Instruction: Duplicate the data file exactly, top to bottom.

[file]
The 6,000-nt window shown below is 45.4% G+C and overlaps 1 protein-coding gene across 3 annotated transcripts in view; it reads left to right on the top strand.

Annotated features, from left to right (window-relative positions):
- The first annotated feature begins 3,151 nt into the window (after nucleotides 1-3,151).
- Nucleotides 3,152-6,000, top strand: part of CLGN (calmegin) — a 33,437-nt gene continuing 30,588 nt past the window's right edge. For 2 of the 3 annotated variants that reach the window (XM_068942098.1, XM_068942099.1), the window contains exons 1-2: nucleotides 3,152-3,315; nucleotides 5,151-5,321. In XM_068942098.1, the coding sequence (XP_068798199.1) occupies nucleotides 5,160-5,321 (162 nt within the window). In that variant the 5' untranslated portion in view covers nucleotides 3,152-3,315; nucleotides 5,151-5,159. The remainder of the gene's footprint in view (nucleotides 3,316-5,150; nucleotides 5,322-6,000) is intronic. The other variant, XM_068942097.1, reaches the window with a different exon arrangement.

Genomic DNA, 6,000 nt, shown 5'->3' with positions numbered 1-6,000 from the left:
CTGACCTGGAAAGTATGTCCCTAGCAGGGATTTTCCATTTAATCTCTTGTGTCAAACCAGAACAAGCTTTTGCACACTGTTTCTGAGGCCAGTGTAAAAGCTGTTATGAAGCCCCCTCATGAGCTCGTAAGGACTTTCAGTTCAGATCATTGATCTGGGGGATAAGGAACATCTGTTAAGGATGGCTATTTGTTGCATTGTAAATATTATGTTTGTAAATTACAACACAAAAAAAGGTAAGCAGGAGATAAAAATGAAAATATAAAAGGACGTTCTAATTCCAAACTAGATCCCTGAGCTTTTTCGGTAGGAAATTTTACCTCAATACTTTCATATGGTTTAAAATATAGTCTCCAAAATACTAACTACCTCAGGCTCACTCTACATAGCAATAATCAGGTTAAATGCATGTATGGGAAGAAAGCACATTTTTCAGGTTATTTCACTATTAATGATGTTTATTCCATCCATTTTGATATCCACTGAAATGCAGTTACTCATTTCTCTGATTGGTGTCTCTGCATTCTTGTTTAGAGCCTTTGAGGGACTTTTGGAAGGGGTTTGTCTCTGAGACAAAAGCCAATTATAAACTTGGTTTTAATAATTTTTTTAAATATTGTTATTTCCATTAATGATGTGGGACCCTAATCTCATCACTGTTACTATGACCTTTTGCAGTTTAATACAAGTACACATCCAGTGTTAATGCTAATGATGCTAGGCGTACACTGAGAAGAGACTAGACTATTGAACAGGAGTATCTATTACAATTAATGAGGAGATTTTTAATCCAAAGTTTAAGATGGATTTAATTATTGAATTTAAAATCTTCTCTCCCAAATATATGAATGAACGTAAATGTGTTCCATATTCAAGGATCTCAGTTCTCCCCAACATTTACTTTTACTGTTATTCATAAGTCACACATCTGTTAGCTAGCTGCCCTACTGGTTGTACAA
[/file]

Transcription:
The 6,000-nt window shown below is 45.4% G+C and overlaps 1 protein-coding gene across 3 annotated transcripts in view; it reads left to right on the top strand.

Annotated features, from left to right (window-relative positions):
- The first annotated feature begins 3,151 nt into the window (after nucleotides 1-3,151).
- Nucleotides 3,152-6,000, top strand: part of CLGN (calmegin) — a 33,437-nt gene continuing 30,588 nt past the window's right edge. For 2 of the 3 annotated variants that reach the window (XM_068942098.1, XM_068942099.1), the window contains exons 1-2: nucleotides 3,152-3,315; nucleotides 5,151-5,321. In XM_068942098.1, the coding sequence (XP_068798199.1) occupies nucleotides 5,160-5,321 (162 nt within the window). In that variant the 5' untranslated portion in view covers nucleotides 3,152-3,315; nucleotides 5,151-5,159. The remainder of the gene's footprint in view (nucleotides 3,316-5,150; nucleotides 5,322-6,000) is intronic. The other variant, XM_068942097.1, reaches the window with a different exon arrangement.

Genomic DNA, 6,000 nt, shown 5'->3' with positions numbered 1-6,000 from the left:
CTGACCTGGAAAGTATGTCCCTAGCAGGGATTTTCCATTTAATCTCTTGTGTCAAACCAGAACAAGCTTTTGCACACTGTTTCTGAGGCCAGTGTAAAAGCTGTTATGAAGCCCCCTCATGAGCTCGTAAGGACTTTCAGTTCAGATCATTGATCTGGGGGATAAGGAACATCTGTTAAGGATGGCTATTTGTTGCATTGTAAATATTATGTTTGTAAATTACAACACAAAAAAAGGTAAGCAGGAGATAAAAATGAAAATATAAAAGGACGTTCTAATTCCAAACTAGATCCCTGAGCTTTTTCGGTAGGAAATTTTACCTCAATACTTTCATATGGTTTAAAATATAGTCTCCAAAATACTAACTACCTCAGGCTCACTCTACATAGCAATAATCAGGTTAAATGCATGTATGGGAAGAAAGCACATTTTTCAGGTTATTTCACTATTAATGATGTTTATTCCATCCATTTTGATATCCACTGAAATGCAGTTACTCATTTCTCTGATTGGTGTCTCTGCATTCTTGTTTAGAGCCTTTGAGGGACTTTTGGAAGGGGTTTGTCTCTGAGACAAAAGCCAATTATAAACTTGGTTTTAATAATTTTTTTAAATATTGTTATTTCCATTAATGATGTGGGACCCTAATCTCATCACTGTTACTATGACCTTTTGCAGTTTAATACAAGTACACATCCAGTGTTAATGCTAATGATGCTAGGCGTACACTGAGAAGAGACTAGACTATTGAACAGGAGTATCTATTACAATTAATGAGGAGATTTTTAATCCAAAGTTTAAGATGGATTTAATTATTGAATTTAAAATCTTCTCTCCCAAATATATGAATGAACGTAAATGTGTTCCATATTCAAGGATCTCAGTTCTCCCCAACATTTACTTTTACTGTTATTCATAAGTCACACATCTGTTAGCTAGCTGCCCTACTGGTTGTACAA